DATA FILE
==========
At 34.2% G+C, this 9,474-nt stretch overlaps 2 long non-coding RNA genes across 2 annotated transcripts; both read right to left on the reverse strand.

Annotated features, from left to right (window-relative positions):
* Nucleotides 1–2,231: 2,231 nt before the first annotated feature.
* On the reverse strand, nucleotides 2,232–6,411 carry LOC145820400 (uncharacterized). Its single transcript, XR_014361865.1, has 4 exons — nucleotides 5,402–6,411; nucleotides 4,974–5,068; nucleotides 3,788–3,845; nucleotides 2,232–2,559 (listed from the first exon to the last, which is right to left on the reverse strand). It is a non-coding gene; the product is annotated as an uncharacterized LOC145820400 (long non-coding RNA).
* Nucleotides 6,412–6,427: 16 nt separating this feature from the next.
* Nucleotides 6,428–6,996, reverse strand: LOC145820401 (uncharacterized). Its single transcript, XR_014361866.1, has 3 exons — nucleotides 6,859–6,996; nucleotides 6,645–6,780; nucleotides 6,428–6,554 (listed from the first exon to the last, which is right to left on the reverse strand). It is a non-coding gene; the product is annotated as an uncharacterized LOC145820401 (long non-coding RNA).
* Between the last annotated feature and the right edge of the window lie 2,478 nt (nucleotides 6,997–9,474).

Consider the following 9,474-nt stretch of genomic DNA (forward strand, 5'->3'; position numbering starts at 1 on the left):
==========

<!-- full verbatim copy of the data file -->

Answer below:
At 34.2% G+C, this 9,474-nt stretch overlaps 2 long non-coding RNA genes across 2 annotated transcripts; both read right to left on the reverse strand.

Annotated features, from left to right (window-relative positions):
* Nucleotides 1–2,231: 2,231 nt before the first annotated feature.
* On the reverse strand, nucleotides 2,232–6,411 carry LOC145820400 (uncharacterized). Its single transcript, XR_014361865.1, has 4 exons — nucleotides 5,402–6,411; nucleotides 4,974–5,068; nucleotides 3,788–3,845; nucleotides 2,232–2,559 (listed from the first exon to the last, which is right to left on the reverse strand). It is a non-coding gene; the product is annotated as an uncharacterized LOC145820400 (long non-coding RNA).
* Nucleotides 6,412–6,427: 16 nt separating this feature from the next.
* Nucleotides 6,428–6,996, reverse strand: LOC145820401 (uncharacterized). Its single transcript, XR_014361866.1, has 3 exons — nucleotides 6,859–6,996; nucleotides 6,645–6,780; nucleotides 6,428–6,554 (listed from the first exon to the last, which is right to left on the reverse strand). It is a non-coding gene; the product is annotated as an uncharacterized LOC145820401 (long non-coding RNA).
* Between the last annotated feature and the right edge of the window lie 2,478 nt (nucleotides 6,997–9,474).

Consider the following 9,474-nt stretch of genomic DNA (forward strand, 5'->3'; position numbering starts at 1 on the left):